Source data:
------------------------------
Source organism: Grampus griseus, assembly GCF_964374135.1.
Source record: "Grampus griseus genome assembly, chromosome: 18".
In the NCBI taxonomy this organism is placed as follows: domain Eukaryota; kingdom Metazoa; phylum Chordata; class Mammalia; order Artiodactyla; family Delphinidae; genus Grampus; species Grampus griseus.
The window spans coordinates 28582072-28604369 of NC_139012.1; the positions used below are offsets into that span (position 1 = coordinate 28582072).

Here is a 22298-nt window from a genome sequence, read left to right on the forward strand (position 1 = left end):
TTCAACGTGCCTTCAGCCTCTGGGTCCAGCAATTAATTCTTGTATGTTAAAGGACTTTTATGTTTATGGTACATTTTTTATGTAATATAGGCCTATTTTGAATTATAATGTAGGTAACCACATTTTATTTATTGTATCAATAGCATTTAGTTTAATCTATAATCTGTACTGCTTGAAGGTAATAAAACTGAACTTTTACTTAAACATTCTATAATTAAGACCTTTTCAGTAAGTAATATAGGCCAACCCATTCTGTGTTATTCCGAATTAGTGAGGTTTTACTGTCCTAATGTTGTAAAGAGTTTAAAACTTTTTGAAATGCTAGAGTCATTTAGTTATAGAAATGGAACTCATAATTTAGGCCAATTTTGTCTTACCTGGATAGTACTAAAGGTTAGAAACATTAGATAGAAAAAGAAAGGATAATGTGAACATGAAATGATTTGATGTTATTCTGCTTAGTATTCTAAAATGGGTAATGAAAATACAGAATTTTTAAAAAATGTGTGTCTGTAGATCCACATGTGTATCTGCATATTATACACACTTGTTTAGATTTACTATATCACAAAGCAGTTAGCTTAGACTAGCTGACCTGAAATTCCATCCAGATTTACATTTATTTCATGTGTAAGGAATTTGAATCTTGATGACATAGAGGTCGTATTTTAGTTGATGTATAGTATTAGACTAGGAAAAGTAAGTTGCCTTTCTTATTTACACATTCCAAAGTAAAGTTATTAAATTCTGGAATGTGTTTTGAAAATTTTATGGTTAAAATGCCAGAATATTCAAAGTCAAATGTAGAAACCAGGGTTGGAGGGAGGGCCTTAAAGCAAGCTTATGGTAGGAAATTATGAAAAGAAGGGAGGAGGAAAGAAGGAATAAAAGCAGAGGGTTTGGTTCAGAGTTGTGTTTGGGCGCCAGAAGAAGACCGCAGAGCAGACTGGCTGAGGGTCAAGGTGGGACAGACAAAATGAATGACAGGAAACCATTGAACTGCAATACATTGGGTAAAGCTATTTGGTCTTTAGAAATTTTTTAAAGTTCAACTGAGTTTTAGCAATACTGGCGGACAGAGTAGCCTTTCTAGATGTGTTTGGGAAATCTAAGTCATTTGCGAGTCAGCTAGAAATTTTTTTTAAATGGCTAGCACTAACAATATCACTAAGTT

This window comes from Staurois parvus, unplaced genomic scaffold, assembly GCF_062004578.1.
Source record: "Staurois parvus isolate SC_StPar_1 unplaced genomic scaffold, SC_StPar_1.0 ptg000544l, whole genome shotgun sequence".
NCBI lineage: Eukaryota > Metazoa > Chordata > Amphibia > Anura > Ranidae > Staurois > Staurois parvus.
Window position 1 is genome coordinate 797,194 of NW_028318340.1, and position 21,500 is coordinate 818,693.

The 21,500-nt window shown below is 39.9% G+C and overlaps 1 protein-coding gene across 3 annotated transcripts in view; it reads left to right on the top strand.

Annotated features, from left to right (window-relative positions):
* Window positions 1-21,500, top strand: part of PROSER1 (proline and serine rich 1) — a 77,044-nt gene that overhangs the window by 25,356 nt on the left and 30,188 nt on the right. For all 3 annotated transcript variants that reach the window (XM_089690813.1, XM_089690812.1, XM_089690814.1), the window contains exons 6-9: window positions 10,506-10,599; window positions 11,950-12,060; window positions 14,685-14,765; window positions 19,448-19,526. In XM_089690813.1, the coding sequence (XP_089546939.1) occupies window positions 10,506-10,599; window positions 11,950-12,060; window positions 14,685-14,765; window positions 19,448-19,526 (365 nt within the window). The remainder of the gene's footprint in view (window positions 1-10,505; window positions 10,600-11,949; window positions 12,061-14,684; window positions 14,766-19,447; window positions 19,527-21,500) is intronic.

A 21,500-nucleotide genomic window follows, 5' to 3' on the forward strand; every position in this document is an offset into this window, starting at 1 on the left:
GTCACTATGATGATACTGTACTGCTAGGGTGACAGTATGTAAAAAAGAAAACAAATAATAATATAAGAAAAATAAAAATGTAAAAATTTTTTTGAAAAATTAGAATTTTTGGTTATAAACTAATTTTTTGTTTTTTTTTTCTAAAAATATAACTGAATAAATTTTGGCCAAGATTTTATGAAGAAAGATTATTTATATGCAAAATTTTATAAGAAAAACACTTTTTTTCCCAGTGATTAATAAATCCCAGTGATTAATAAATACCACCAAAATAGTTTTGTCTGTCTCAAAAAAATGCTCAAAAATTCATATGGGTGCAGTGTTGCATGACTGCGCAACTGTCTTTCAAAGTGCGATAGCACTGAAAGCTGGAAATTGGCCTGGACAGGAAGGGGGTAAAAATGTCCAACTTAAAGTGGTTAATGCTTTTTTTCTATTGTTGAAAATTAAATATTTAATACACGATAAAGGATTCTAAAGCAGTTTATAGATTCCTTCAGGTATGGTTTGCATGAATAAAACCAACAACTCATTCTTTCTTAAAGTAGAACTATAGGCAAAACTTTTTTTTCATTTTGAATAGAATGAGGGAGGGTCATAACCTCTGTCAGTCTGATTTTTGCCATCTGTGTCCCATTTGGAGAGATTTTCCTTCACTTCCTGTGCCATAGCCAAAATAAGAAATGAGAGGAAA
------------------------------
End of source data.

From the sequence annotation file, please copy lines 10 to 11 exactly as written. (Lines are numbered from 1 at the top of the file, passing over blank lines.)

Window position 1 is genome coordinate 797,194 of NW_028318340.1, and position 21,500 is coordinate 818,693.

The 21,500-nt window shown below is 39.9% G+C and overlaps 1 protein-coding gene across 3 annotated transcripts in view; it reads left to right on the top strand.